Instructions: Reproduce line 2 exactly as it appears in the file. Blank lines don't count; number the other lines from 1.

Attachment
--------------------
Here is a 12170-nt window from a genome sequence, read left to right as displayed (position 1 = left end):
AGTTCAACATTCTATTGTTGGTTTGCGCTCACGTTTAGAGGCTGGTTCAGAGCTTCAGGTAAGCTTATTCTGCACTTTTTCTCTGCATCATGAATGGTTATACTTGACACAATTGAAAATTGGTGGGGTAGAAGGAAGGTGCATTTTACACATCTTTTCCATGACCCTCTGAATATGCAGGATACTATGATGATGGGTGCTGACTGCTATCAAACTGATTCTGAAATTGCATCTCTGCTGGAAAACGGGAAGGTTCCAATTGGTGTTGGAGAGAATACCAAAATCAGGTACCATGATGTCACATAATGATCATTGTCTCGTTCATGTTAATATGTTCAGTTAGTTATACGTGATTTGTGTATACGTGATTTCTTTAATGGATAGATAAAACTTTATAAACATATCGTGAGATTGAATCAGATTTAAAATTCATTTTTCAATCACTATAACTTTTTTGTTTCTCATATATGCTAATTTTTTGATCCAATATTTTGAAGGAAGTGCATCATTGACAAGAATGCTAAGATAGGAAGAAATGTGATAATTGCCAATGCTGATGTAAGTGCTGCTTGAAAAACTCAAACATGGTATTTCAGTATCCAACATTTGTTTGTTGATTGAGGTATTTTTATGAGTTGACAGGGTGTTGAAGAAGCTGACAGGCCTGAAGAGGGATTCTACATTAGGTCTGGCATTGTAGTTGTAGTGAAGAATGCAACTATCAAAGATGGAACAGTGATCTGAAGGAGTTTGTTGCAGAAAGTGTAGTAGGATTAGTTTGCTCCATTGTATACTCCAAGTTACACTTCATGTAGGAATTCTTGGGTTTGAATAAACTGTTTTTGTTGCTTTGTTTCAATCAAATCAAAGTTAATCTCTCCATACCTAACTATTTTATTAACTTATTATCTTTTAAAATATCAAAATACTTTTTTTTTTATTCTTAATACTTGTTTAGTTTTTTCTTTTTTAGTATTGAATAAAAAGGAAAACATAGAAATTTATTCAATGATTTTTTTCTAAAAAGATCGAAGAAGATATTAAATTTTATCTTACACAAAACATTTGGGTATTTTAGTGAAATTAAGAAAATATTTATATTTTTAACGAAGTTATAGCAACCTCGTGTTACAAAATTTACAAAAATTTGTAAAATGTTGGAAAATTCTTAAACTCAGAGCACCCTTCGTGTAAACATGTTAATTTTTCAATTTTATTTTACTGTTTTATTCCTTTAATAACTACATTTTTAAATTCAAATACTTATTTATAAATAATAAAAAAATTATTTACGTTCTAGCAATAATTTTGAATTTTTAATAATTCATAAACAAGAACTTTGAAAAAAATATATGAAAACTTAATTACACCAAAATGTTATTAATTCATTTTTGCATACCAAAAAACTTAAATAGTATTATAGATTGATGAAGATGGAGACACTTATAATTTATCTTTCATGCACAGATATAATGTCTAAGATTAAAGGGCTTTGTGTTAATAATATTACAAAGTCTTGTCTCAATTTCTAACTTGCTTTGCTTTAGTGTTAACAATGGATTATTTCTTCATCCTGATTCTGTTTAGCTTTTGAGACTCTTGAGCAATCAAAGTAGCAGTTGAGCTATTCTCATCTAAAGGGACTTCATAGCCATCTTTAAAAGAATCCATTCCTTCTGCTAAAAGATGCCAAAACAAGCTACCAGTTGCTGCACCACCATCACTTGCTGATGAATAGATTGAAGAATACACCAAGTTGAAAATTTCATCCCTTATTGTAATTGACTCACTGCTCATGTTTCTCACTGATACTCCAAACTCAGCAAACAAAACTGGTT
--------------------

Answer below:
AGTTCAACATTCTATTGTTGGTTTGCGCTCACGTTTAGAGGCTGGTTCAGAGCTTCAGGTAAGCTTATTCTGCACTTTTTCTCTGCATCATGAATGGTTATACTTGACACAATTGAAAATTGGTGGGGTAGAAGGAAGGTGCATTTTACACATCTTTTCCATGACCCTCTGAATATGCAGGATACTATGATGATGGGTGCTGACTGCTATCAAACTGATTCTGAAATTGCATCTCTGCTGGAAAACGGGAAGGTTCCAATTGGTGTTGGAGAGAATACCAAAATCAGGTACCATGATGTCACATAATGATCATTGTCTCGTTCATGTTAATATGTTCAGTTAGTTATACGTGATTTGTGTATACGTGATTTCTTTAATGGATAGATAAAACTTTATAAACATATCGTGAGATTGAATCAGATTTAAAATTCATTTTTCAATCACTATAACTTTTTTGTTTCTCATATATGCTAATTTTTTGATCCAATATTTTGAAGGAAGTGCATCATTGACAAGAATGCTAAGATAGGAAGAAATGTGATAATTGCCAATGCTGATGTAAGTGCTGCTTGAAAAACTCAAACATGGTATTTCAGTATCCAACATTTGTTTGTTGATTGAGGTATTTTTATGAGTTGACAGGGTGTTGAAGAAGCTGACAGGCCTGAAGAGGGATTCTACATTAGGTCTGGCATTGTAGTTGTAGTGAAGAATGCAACTATCAAAGATGGAACAGTGATCTGAAGGAGTTTGTTGCAGAAAGTGTAGTAGGATTAGTTTGCTCCATTGTATACTCCAAGTTACACTTCATGTAGGAATTCTTGGGTTTGAATAAACTGTTTTTGTTGCTTTGTTTCAATCAAATCAAAGTTAATCTCTCCATACCTAACTATTTTATTAACTTATTATCTTTTAAAATATCAAAATACTTTTTTTTTTATTCTTAATACTTGTTTAGTTTTTTCTTTTTTAGTATTGAATAAAAAGGAAAACATAGAAATTTATTCAATGATTTTTTTCTAAAAAGATCGAAGAAGATATTAAATTTTATCTTACACAAAACATTTGGGTATTTTAGTGAAATTAAGAAAATATTTATATTTTTAACGAAGTTATAGCAACCTCGTGTTACAAAATTTACAAAAATTTGTAAAATGTTGGAAAATTCTTAAACTCAGAGCACCCTTCGTGTAAACATGTTAATTTTTCAATTTTATTTTACTGTTTTATTCCTTTAATAACTACATTTTTAAATTCAAATACTTATTTATAAATAATAAAAAAATTATTTACGTTCTAGCAATAATTTTGAATTTTTAATAATTCATAAACAAGAACTTTGAAAAAAATATATGAAAACTTAATTACACCAAAATGTTATTAATTCATTTTTGCATACCAAAAAACTTAAATAGTATTATAGATTGATGAAGATGGAGACACTTATAATTTATCTTTCATGCACAGATATAATGTCTAAGATTAAAGGGCTTTGTGTTAATAATATTACAAAGTCTTGTCTCAATTTCTAACTTGCTTTGCTTTAGTGTTAACAATGGATTATTTCTTCATCCTGATTCTGTTTAGCTTTTGAGACTCTTGAGCAATCAAAGTAGCAGTTGAGCTATTCTCATCTAAAGGGACTTCATAGCCATCTTTAAAAGAATCCATTCCTTCTGCTAAAAGATGCCAAAACAAGCTACCAGTTGCTGCACCACCATCACTTGCTGATGAATAGATTGAAGAATACACCAAGTTGAAAATTTCATCCCTTATTGTAATTGACTCACTGCTCATGTTTCTCACTGATACTCCAAACTCAGCAAACAAAACTGGTT